Not bashing anyone but the fact is, people put extra effort into doing their jobs properly when they are dealing with a lawyer.
     
  20. halvey

    halvey Member

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    What's the lawyer going to cost though?

    12 ga Nitro Specials aren't exactly high buck guns.
     
  21. Camp David

    Camp David member

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    T-Bird: My recommendation is that you get the Lefever back any way you can and keep it!

    A few seasons ago, I went duck hunting in Mississquoi Bay on Lake Champlain in Vermont using a friend's old Lefever 12 gauge double... best damn duck gun I ever shot bar none... It rode to shoulder smooth, pulled crisp, and held well... Friend did not want to sell it! Shucks! I believe both barrels were full choke and I used 2-3/4 shells, #4's, on both ducks and geese. Beautiful gun.
     
  22. Jim K

    Jim K Member

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    Sit down NOW and write down all that has taken place regarding that gun. Get all the paperwork, receipts, and so on. Get copies of the 4473 forms from the dealer. Keep everything in a file, preferably in a safe deposit box.

    That way, just in case the gun turns up later in the wrong place or wrong hands, and the cops trace it to you, you have proof you sold the gun back to the dealer. Even if the cops seize it, that doesn't mean it automatically is destroyed or sold legitimately. (Guns, drugs, and other valuable items have been known to grow legs and walk right out of police property rooms, only to magically appear on the street later.)

    Jim
     
  23. T-Bird

    T-Bird Member

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    the rest of the story

    Camp David... I know what you mean about it being a sweet shotgun. You see I have two, well HAD two until this morning. The one in question was my "go to" and was cut off at 18.50" by somebody earlier in it's life, maybe the felon. I, like a lot of you, felt that this was just going to get me a higher profile than I wanted to have. Not that I have anything to hide, but one never knows how these things can come back on you. It's done now. I took it back and got my money. I will keep that in the bank until I find another suitable short classic. Now the other Lefever I have is bone stock with 30" barrels and as tight as can be. It is a very nice HUNTING GUN. But I really liked the idea of it's evil twin watching the house. They were only a few digits apart. There will be others.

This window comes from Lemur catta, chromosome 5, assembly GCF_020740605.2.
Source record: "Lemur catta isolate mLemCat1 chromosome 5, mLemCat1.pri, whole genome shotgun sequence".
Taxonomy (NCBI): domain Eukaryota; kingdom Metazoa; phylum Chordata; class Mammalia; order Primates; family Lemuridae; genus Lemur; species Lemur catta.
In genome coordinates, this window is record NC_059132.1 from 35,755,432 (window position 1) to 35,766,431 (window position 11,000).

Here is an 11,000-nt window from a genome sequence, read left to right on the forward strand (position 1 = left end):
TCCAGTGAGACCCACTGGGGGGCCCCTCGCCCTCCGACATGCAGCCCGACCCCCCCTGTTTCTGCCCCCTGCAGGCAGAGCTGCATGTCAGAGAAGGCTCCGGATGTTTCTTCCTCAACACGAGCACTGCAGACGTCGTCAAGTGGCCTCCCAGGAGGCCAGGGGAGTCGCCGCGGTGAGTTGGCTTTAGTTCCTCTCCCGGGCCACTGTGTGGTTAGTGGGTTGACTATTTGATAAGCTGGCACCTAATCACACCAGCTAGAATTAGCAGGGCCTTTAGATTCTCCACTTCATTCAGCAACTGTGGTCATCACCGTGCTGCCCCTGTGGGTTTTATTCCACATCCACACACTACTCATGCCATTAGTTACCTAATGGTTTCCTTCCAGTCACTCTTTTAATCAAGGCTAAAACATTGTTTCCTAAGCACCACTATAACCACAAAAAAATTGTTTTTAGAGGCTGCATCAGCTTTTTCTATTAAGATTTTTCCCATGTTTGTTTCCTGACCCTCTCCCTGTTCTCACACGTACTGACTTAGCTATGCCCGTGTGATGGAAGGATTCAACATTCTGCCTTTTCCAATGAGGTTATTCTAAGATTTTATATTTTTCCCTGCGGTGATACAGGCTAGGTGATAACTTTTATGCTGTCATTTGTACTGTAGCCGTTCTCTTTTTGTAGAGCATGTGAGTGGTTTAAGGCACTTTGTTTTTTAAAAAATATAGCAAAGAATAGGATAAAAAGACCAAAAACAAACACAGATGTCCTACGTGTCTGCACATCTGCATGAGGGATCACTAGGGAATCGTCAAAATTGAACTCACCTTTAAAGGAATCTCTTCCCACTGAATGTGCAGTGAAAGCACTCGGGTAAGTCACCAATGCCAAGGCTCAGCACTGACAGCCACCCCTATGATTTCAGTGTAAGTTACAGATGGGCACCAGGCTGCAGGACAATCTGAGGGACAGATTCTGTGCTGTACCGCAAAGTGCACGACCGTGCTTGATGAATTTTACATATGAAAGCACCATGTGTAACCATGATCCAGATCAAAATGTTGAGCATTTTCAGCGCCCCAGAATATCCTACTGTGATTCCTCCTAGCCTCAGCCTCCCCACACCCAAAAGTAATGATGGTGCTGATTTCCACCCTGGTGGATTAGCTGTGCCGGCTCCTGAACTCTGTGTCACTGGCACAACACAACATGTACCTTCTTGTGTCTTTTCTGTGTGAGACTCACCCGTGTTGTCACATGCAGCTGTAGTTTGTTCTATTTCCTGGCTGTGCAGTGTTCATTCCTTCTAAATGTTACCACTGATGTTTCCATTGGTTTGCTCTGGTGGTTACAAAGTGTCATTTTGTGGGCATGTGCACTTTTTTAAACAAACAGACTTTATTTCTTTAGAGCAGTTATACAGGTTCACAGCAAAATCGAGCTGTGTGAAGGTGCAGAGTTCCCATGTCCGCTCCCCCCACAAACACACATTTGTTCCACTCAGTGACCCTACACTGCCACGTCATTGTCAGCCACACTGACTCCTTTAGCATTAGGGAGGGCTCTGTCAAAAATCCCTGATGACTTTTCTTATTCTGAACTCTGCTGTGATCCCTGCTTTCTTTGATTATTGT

Thanks guys you all have been great. I know I did the right thing.

    late post: thanks Jim that is good advice. I will do just that tonight. Just another good reason to rid myself of it.
     
  24. Cybercop

    Cybercop Member

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    T-Bird,

    You don't need a lawyer just yet. First things first this only applies to the state of OH and keep in mind I'm just a detective not a lawyer YMMV! The best bit of advise so far is to document everything, and I mean everthing. Second contact the local court and get in contact with the prosecutor handling this case. When you speak to him offer to bring in the shotgun during the trial (He will issue you a subpeona Duces Tecum) This is an order to produce whatever is listed. You will also get paid for this as well. Chances are you will never be called. This bit of proactive effort should save you a great deal of heartache, and you can actully get a feel for how things are going You can choose to get a lawyer if you think things will get out of hand.

    HTH Jim
     
  25. ScottsGT

    ScottsGT Member

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    Hey T-bird, when you decide to sell the remaining 12 ga. let me know. It will make a good partner to my .410 LeFever :neener: